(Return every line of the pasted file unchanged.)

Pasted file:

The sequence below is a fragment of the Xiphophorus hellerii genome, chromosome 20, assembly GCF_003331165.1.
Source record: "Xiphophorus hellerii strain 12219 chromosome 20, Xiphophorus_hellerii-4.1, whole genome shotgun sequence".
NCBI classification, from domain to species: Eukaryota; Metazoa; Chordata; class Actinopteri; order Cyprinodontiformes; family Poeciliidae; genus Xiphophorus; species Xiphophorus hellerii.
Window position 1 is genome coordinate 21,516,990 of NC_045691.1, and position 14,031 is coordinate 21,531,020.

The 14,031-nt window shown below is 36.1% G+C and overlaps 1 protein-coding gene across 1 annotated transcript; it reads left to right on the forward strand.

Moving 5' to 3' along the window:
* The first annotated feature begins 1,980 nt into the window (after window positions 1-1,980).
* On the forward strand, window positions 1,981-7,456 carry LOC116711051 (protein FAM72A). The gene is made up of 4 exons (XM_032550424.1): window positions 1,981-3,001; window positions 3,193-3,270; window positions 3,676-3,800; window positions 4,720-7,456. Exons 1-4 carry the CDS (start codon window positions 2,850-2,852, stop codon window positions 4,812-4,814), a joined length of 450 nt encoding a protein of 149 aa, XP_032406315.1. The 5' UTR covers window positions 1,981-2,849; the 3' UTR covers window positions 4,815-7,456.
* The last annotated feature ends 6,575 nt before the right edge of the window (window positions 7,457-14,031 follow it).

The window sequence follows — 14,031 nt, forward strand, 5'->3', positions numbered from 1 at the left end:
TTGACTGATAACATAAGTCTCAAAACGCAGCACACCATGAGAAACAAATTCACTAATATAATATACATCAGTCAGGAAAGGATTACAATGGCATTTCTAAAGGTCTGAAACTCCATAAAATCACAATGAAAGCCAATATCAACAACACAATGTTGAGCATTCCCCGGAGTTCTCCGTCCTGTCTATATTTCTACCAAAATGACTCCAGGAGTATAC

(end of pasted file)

The sequence below is a fragment of the Xiphophorus hellerii genome, chromosome 20, assembly GCF_003331165.1.
Source record: "Xiphophorus hellerii strain 12219 chromosome 20, Xiphophorus_hellerii-4.1, whole genome shotgun sequence".
NCBI classification, from domain to species: Eukaryota; Metazoa; Chordata; class Actinopteri; order Cyprinodontiformes; family Poeciliidae; genus Xiphophorus; species Xiphophorus hellerii.
Window position 1 is genome coordinate 21,516,990 of NC_045691.1, and position 14,031 is coordinate 21,531,020.

The 14,031-nt window shown below is 36.1% G+C and overlaps 1 protein-coding gene across 1 annotated transcript; it reads left to right on the forward strand.

Moving 5' to 3' along the window:
* The first annotated feature begins 1,980 nt into the window (after window positions 1-1,980).
* On the forward strand, window positions 1,981-7,456 carry LOC116711051 (protein FAM72A). The gene is made up of 4 exons (XM_032550424.1): window positions 1,981-3,001; window positions 3,193-3,270; window positions 3,676-3,800; window positions 4,720-7,456. Exons 1-4 carry the CDS (start codon window positions 2,850-2,852, stop codon window positions 4,812-4,814), a joined length of 450 nt encoding a protein of 149 aa, XP_032406315.1. The 5' UTR covers window positions 1,981-2,849; the 3' UTR covers window positions 4,815-7,456.
* The last annotated feature ends 6,575 nt before the right edge of the window (window positions 7,457-14,031 follow it).

The window sequence follows — 14,031 nt, forward strand, 5'->3', positions numbered from 1 at the left end:
TTGACTGATAACATAAGTCTCAAAACGCAGCACACCATGAGAAACAAATTCACTAATATAATATACATCAGTCAGGAAAGGATTACAATGGCATTTCTAAAGGTCTGAAACTCCATAAAATCACAATGAAAGCCAATATCAACAACACAATGTTGAGCATTCCCCGGAGTTCTCCGTCCTGTCTATATTTCTACCAAAATGACTCCAGGAGTATAC